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life are appointed us, and we are called to give up, or perhaps to pluck out, a right eye, it is an easy matter for a stander-by to say, "Be comforted;" and it is as useless as easy;-but a view of Jesus by faith comes home to the point. When we can fix our thoughts upon him, as laying aside all his honours, and submitting, for our sakes, to drink off the bitter cup of the wrath of God to the very dregs; and when we further consider, that he who thus suffered in our nature, who knows and sympathizes with all our weakness, is now the Supreme Disposer of all that concerns us, that he numbers the very hairs of our heads, appoints every trial we meet with in number, weight, and measure, and will suffer nothing to befall us but what shall contribute to our good; this view, I say, is a medicine suited to the disease, and powerfully reconciles us unto every cross. So when a sense of sin prevails, and the tempter is permitted to assault us with dark and dreadful suggestions, it is easy for us to say, "Be not afraid;" but those who have tried, well know that looking to Jesus is the only and sure remedy in this case;-if we can get a sight of him by faith, as he once hung between the two thieves, and as he now pleads within the vail, then we can defy sin and Satan, and give our challenge in the apostle's words, "Who is he "that condemneth? It is Christ that died, yea, ra"ther, that is risen again; who also maketh intercession for us:" (Romans, viii. 34.) Again, are we almost afraid of being swallowed up by our many restless enemies? Or, are we almost weary of our long pilgrimage through such a thorny, tedious, barren wilderness? A sight of Jesus, as Stephen saw him, crowned with glory, yet noticing all the sufferings of his poor servants, and just ready to receive them to himself, and make them partakers of his
REV. JOHN NEWTON,
LATE RECTOR OF THE UNITED PARISHES OF ST. MARY WOOLNOTH,
ST. MARY WOOLCHURCH HAW, LONDON:
MEMOIRS OF THE AUTHOR,
AND GENERAL REMARKS ON HIS LIFE, CONNECTIONS,
REV. RICHARD CECIL, M. A.
IN SIX VOLUMES.
PRINTED FOR HAMILTON, ADAMS, AND CO.,
in every time of trouble; seeing likewise that he himself was a man of sorrow, and acquainted with grief for our sakes. He drank off the full cup of unmixed wrath for us; shall we then refuse to taste of the cup of affliction at his appointment; especially when his wisdom and love prepare it for us, and proportion every circumstance to our strength; when he puts it into our hands, not in anger, but in tender mercy, to do us good, to bring us near to himself; and when he sweetens every bitter draught with those comforts which none but he can give? Let us rather say, None of these things move us, neither do we count any thing on this side eternity dear, so that we may finish our course with joy, and run with patience the race which is set before us.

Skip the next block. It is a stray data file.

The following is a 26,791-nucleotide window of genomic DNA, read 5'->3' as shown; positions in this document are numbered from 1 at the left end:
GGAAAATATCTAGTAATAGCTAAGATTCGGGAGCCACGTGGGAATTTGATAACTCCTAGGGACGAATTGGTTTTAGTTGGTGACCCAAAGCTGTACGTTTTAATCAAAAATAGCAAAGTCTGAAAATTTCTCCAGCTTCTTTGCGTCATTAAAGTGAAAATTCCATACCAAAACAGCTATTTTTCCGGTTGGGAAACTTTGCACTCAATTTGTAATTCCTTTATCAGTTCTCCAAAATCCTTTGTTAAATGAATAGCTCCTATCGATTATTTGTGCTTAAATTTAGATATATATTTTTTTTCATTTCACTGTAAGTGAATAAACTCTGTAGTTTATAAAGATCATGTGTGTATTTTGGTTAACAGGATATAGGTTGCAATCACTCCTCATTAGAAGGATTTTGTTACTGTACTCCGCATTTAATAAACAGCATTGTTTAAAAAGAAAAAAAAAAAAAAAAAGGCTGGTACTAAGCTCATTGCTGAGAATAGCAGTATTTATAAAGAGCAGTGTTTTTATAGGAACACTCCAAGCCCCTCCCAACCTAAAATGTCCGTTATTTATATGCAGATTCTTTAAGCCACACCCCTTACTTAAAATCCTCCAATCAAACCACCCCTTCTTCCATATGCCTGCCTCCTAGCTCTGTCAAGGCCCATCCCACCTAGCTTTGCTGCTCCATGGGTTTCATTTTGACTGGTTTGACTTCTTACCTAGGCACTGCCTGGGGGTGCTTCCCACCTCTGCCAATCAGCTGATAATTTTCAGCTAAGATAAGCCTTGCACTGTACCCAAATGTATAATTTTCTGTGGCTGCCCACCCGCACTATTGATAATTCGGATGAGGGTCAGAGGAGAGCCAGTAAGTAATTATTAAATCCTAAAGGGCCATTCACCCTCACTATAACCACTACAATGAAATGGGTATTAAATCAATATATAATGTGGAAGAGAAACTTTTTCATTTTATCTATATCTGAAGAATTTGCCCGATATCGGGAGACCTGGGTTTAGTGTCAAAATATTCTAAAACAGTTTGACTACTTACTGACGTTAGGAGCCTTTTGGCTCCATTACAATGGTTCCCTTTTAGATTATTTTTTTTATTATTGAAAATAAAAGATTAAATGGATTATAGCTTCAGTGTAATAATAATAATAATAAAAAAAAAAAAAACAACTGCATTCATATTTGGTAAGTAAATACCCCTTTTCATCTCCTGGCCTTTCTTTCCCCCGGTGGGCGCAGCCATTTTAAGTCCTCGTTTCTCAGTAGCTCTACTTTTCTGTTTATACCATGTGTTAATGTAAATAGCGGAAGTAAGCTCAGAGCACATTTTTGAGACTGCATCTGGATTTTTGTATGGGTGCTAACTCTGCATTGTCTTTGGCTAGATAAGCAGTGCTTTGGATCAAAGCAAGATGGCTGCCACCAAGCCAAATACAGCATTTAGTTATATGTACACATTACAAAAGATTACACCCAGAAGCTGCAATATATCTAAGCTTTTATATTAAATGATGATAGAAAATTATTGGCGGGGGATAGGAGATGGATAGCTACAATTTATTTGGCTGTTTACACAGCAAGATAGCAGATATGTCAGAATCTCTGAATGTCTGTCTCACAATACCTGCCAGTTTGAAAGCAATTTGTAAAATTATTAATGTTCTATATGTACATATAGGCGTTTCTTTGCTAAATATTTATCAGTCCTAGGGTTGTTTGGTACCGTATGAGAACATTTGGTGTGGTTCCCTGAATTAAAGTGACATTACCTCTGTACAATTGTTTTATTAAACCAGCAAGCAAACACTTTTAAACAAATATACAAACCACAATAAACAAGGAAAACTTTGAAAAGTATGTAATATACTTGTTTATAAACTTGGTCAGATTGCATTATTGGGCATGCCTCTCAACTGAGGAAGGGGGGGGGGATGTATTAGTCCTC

The time is short:-the world is passing away; all its cares and all its vanities will soon be at an end. Yet a little while, and we shall see him who has found a way to make us love him, though we have not yet beheld him,-"we shall see him as he "is," every vail will be taken away, every seeming frown be removed from his face, and every tear wiped away from our's. We shall also be like him. Even now, when we contemplate his glory as shining in the glass of the Gospel, we feel ourselves, in some measure, transformed into the same image; what a sudden, wonderful, and abiding change shall we then experience, when he shall shine directly, immediately, and eternally, upon our souls, without one interposing cloud between! Because he lives, we shall live also:-because he shines, we likewise shall shine forth as the sun, in our Saviour's brightness; then shall we sing with understanding those glorious songs, Isaiah, xii. lxi. 10. Revelations, v. 9, and vii. 10, without one jarring note, or one wandering thought for ever.